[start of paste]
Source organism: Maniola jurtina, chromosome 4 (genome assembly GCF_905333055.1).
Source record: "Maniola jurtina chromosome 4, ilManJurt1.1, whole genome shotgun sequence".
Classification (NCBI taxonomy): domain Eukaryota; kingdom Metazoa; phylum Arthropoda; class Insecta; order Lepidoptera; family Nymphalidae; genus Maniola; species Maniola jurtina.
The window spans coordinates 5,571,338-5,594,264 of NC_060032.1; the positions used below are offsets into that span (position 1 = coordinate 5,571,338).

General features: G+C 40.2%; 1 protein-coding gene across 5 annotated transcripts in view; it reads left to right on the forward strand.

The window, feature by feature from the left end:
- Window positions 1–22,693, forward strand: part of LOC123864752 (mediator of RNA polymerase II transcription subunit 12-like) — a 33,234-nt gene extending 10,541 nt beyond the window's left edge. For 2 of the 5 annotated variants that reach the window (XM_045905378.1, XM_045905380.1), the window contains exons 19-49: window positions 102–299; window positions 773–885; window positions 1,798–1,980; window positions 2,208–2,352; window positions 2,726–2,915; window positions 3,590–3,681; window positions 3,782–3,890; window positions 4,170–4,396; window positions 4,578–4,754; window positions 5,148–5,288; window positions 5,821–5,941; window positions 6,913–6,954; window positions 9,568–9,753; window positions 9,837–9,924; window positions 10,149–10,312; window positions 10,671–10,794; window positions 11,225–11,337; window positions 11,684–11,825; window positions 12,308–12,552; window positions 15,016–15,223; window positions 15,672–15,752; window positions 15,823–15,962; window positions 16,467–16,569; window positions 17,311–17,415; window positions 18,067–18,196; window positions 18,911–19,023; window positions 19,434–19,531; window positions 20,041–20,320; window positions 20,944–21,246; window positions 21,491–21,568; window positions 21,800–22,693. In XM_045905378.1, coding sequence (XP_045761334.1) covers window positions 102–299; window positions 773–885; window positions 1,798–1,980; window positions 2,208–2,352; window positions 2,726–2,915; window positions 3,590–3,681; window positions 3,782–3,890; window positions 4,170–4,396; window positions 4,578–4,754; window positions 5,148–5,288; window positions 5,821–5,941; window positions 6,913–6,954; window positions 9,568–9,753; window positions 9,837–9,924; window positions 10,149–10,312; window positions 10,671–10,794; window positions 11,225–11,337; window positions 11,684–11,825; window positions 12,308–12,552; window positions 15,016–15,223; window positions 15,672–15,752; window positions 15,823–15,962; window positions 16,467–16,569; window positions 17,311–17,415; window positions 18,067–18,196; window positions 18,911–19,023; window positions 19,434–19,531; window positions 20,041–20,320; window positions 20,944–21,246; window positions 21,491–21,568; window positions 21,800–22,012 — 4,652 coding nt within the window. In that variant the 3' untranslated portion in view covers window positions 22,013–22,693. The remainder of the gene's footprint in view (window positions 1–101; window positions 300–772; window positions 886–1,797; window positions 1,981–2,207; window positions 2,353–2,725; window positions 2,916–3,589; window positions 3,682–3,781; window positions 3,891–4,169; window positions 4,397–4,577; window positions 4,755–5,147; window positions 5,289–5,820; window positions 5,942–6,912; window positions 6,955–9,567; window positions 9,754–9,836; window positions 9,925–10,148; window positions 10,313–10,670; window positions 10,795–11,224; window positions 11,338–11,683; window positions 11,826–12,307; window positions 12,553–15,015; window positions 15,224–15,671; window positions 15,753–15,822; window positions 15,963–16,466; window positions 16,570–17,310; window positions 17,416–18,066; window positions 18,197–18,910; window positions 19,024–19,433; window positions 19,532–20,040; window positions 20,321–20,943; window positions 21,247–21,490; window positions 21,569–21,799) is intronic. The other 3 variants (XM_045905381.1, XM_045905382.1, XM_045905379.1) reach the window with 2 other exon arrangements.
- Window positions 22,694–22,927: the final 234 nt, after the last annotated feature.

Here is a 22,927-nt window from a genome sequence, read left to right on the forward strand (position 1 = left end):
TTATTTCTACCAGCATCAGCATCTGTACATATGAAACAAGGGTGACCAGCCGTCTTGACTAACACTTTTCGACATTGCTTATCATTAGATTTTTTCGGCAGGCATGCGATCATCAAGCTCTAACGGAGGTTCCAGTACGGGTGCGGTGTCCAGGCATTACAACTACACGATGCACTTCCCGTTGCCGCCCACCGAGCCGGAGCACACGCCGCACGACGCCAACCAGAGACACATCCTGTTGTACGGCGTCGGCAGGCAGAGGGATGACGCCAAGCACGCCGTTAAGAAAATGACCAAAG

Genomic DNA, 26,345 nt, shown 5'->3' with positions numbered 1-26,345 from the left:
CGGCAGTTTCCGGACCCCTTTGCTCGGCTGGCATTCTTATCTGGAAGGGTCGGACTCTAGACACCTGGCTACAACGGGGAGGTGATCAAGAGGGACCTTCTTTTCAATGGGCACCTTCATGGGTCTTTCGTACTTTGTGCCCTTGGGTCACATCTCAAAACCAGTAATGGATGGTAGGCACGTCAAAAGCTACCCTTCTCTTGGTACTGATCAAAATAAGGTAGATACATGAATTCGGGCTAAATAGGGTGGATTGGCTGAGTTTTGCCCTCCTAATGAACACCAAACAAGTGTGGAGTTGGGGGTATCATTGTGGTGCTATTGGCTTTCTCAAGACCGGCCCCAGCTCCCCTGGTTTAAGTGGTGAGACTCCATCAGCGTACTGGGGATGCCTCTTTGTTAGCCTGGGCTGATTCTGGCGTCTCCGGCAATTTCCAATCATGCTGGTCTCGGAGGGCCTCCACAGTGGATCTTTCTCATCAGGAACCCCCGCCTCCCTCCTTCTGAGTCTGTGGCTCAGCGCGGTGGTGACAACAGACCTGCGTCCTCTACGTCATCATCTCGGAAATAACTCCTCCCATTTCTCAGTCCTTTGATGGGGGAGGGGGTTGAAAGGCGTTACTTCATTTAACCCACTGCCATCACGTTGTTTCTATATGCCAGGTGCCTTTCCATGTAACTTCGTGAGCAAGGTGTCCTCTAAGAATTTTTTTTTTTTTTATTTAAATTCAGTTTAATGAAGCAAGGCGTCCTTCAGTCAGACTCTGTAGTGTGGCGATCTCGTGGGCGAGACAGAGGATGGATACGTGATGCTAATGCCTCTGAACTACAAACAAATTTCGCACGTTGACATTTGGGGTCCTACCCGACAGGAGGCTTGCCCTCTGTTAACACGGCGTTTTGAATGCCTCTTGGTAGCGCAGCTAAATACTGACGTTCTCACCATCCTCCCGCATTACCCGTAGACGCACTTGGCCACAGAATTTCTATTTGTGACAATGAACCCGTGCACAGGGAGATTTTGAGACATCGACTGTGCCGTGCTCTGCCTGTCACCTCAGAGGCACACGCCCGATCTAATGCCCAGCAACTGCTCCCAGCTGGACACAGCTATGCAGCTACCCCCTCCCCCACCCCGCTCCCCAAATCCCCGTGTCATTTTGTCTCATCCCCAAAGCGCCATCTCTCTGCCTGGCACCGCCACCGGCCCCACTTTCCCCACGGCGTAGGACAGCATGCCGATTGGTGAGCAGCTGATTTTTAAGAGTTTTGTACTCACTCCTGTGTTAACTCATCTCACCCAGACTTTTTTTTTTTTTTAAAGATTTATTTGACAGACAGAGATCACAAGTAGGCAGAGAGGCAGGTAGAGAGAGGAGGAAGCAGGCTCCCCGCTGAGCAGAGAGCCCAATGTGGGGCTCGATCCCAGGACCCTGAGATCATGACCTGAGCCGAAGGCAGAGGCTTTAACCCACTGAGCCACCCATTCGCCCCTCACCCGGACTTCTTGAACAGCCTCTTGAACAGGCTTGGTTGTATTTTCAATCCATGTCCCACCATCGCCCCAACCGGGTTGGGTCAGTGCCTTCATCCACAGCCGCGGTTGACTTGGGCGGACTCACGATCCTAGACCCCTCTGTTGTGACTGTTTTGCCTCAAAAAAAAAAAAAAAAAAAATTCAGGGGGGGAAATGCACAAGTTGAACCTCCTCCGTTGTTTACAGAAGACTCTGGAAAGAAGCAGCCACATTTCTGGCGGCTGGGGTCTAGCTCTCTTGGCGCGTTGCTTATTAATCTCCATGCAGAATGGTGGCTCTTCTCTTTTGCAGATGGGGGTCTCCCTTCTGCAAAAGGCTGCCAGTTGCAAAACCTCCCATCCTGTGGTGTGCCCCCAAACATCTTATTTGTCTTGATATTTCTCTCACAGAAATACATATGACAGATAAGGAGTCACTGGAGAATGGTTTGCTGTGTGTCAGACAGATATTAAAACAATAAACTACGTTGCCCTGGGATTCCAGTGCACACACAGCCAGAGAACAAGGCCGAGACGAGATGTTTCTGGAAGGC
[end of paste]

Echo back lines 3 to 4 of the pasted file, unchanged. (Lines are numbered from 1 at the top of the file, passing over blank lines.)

Classification (NCBI taxonomy): domain Eukaryota; kingdom Metazoa; phylum Arthropoda; class Insecta; order Lepidoptera; family Nymphalidae; genus Maniola; species Maniola jurtina.
The window spans coordinates 5,571,338-5,594,264 of NC_060032.1; the positions used below are offsets into that span (position 1 = coordinate 5,571,338).